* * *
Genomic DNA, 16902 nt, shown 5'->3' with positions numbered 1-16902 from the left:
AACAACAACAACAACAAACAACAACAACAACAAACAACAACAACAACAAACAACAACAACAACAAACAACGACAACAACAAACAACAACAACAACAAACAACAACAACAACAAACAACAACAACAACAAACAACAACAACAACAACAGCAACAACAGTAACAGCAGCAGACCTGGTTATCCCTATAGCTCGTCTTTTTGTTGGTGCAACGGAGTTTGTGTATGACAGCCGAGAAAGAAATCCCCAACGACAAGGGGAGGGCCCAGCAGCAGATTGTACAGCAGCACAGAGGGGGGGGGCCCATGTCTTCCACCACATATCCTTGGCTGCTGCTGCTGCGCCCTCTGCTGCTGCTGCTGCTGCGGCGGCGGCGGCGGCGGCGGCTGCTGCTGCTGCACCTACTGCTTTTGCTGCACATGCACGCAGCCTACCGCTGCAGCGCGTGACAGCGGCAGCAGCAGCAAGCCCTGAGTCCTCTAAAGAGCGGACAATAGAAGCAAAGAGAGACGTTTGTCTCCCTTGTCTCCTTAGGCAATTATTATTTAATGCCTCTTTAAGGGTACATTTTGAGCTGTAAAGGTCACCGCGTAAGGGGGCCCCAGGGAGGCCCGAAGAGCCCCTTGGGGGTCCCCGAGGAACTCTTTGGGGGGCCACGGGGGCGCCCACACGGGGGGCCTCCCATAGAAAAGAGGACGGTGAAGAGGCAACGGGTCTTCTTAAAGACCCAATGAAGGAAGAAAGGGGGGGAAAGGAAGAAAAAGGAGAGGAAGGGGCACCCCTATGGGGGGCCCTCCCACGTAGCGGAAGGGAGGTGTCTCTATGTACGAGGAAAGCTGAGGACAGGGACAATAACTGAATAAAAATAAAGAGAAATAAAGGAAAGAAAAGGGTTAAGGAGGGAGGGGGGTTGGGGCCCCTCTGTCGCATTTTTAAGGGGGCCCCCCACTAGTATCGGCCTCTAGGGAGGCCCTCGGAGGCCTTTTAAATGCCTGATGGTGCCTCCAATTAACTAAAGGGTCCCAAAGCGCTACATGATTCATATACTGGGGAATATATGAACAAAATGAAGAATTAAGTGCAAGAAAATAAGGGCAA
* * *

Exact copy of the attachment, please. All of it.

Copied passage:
Genomic DNA, 16902 nt, shown 5'->3' with positions numbered 1-16902 from the left:
AACAACAACAACAACAAACAACAACAACAACAAACAACAACAACAACAAACAACAACAACAACAAACAACGACAACAACAAACAACAACAACAACAAACAACAACAACAACAAACAACAACAACAACAAACAACAACAACAACAACAGCAACAACAGTAACAGCAGCAGACCTGGTTATCCCTATAGCTCGTCTTTTTGTTGGTGCAACGGAGTTTGTGTATGACAGCCGAGAAAGAAATCCCCAACGACAAGGGGAGGGCCCAGCAGCAGATTGTACAGCAGCACAGAGGGGGGGGGCCCATGTCTTCCACCACATATCCTTGGCTGCTGCTGCTGCGCCCTCTGCTGCTGCTGCTGCTGCGGCGGCGGCGGCGGCGGCGGCTGCTGCTGCTGCACCTACTGCTTTTGCTGCACATGCACGCAGCCTACCGCTGCAGCGCGTGACAGCGGCAGCAGCAGCAAGCCCTGAGTCCTCTAAAGAGCGGACAATAGAAGCAAAGAGAGACGTTTGTCTCCCTTGTCTCCTTAGGCAATTATTATTTAATGCCTCTTTAAGGGTACATTTTGAGCTGTAAAGGTCACCGCGTAAGGGGGCCCCAGGGAGGCCCGAAGAGCCCCTTGGGGGTCCCCGAGGAACTCTTTGGGGGGCCACGGGGGCGCCCACACGGGGGGCCTCCCATAGAAAAGAGGACGGTGAAGAGGCAACGGGTCTTCTTAAAGACCCAATGAAGGAAGAAAGGGGGGGAAAGGAAGAAAAAGGAGAGGAAGGGGCACCCCTATGGGGGGCCCTCCCACGTAGCGGAAGGGAGGTGTCTCTATGTACGAGGAAAGCTGAGGACAGGGACAATAACTGAATAAAAATAAAGAGAAATAAAGGAAAGAAAAGGGTTAAGGAGGGAGGGGGGTTGGGGCCCCTCTGTCGCATTTTTAAGGGGGCCCCCCACTAGTATCGGCCTCTAGGGAGGCCCTCGGAGGCCTTTTAAATGCCTGATGGTGCCTCCAATTAACTAAAGGGTCCCAAAGCGCTACATGATTCATATACTGGGGAATATATGAACAAAATGAAGAATTAAGTGCAAGAAAATAAGGGCAA